WORCESTER – Due to budgetary reasons, the City of Worcester didn’t include leaf pick-up as part of its spring street sweeping program this year.
A fair amount of Worcester residents screamed into the void of social media as to why their Christmas trees or three dozen lawn bags weren’t picked up from their curbside dumping ground.
The City, however, posted notices on the City website and across their own social media accounts that they wouldn’t be doing the typical leaf and yard waste pick-up as they had in years past.
Yet still, the screams on social media were so loud that even City Councilor At-Large Gary Rosen — with a minimal social media presence, at best — heard them.
In late April, Councilor Rosen requested from City Manager Edward M. Augustus to create a report on the feasibility and cost of doing a leaf pickup program in the spring.
On Tuesday evening, May 28, the City Manager will present the City’s Dept. of Public Works report on the manpower it would require and the money it would cost to bring the spring leaf clean-up back.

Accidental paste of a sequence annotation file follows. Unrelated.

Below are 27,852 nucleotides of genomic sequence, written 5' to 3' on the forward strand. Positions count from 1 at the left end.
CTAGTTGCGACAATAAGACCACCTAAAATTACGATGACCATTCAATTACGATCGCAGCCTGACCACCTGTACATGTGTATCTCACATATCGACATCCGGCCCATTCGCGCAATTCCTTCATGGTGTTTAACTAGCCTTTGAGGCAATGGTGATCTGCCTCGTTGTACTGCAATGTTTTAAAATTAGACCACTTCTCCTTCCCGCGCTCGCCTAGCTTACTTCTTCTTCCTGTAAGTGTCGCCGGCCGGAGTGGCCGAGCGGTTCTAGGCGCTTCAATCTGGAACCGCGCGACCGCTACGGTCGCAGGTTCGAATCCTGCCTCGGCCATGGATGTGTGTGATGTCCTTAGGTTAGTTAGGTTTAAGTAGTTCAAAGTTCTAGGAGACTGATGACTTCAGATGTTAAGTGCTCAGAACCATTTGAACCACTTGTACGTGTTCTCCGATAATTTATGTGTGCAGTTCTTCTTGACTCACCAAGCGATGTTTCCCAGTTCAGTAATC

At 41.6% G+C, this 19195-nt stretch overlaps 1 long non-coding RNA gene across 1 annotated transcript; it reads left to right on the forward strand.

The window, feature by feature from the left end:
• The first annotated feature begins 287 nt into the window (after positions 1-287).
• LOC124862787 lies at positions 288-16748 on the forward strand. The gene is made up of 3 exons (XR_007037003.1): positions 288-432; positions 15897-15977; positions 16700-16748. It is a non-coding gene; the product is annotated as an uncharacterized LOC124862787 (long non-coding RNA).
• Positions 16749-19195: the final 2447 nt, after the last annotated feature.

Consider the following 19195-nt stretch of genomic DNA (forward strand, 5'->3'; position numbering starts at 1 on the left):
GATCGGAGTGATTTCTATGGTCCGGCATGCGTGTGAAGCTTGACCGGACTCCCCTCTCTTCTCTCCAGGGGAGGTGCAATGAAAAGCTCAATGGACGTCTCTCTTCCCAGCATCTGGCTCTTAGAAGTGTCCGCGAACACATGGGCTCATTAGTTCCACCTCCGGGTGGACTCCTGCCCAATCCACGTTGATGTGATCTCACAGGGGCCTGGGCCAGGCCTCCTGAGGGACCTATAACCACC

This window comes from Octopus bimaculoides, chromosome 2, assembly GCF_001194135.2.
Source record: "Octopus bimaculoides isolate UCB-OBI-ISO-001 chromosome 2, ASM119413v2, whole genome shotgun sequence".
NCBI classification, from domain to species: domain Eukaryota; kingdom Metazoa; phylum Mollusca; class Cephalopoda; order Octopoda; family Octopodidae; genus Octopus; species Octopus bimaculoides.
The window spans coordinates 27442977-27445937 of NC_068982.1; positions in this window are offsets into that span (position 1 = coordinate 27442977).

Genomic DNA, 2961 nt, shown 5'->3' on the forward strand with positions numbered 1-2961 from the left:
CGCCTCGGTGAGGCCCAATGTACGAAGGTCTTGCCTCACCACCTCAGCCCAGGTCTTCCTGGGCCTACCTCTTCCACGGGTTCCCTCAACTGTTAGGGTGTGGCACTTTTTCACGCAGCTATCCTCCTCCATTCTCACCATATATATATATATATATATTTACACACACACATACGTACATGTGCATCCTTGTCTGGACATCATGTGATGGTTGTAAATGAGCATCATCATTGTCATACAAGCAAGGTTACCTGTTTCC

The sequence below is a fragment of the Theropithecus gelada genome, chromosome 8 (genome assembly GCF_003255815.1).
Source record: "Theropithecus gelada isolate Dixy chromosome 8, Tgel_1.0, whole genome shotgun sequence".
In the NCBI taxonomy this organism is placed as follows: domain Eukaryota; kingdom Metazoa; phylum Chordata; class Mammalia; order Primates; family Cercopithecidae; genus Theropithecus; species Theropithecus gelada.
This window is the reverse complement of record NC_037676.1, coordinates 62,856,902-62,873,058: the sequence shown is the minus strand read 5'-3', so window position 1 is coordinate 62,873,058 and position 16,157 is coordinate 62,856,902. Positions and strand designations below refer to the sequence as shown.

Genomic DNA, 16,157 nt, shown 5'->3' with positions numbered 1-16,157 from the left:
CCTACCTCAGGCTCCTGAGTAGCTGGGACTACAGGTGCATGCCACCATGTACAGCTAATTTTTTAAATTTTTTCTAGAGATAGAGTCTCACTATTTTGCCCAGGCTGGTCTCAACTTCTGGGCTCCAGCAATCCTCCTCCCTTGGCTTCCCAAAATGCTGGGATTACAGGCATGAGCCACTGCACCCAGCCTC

According to DPW Commissioner Paul Moosey, if implemented, the Spring Sweeping Program with leaf pick up would cost the City $955,000 for FY20 — an increase of roughly $500k compared to this 2019’s efforts.
“This estimate assumes a heavy reliance on hired equipment in order to minimize the impact to other critical spring street maintenance functions including pothole and sign repair along with other street and sidewalk maintenance,” Moosey said in a communication to the City Manager.
Additionally, Moosey said, the extra cost for leaf pick up “could be funded by an increase in the tax levy budget or as a stormwater function…” which would increase the City’s residential sewer rate eight cents per CCF.
In other words, residents would see an increase in their water and sewer bill in order to fund the leaf pick-up program in the spring.
The proposed addition to the spring clean up will likely go to vote — and quickly — to be added to FY20 budget.
The City Council meeting is held on Tuesday, May 28 at 6:30 PM in the Esther Howland Chamber at City Hall in Worcester. View agenda here.
Follow us on The016.com, the social network for Worcester and you!
WORCESTER - City Manager Ed Augustus announced today, April 1, that there are 50 new cases of COVID-19 in Worcester. There are now 165 positive cases in Worcester. In surrounding towns, Shrewsbury has 28 positive cases while Grafton has 16, Holden 7 and Leicester 4....
WORCESTER - Researchers at Worcester Polytechnic Institute [WPI] are working to turn resuscitators into automated ventilators to help fill the need for live-saving ventilators across the state. According to WPI, researchers are going to take the inexpensive,...
38-year-old Kristin Wilson led a Webster Police Officer on a high speed chase before crashing her vehicle in Connecticut. Drugs was later found in the vehiccle.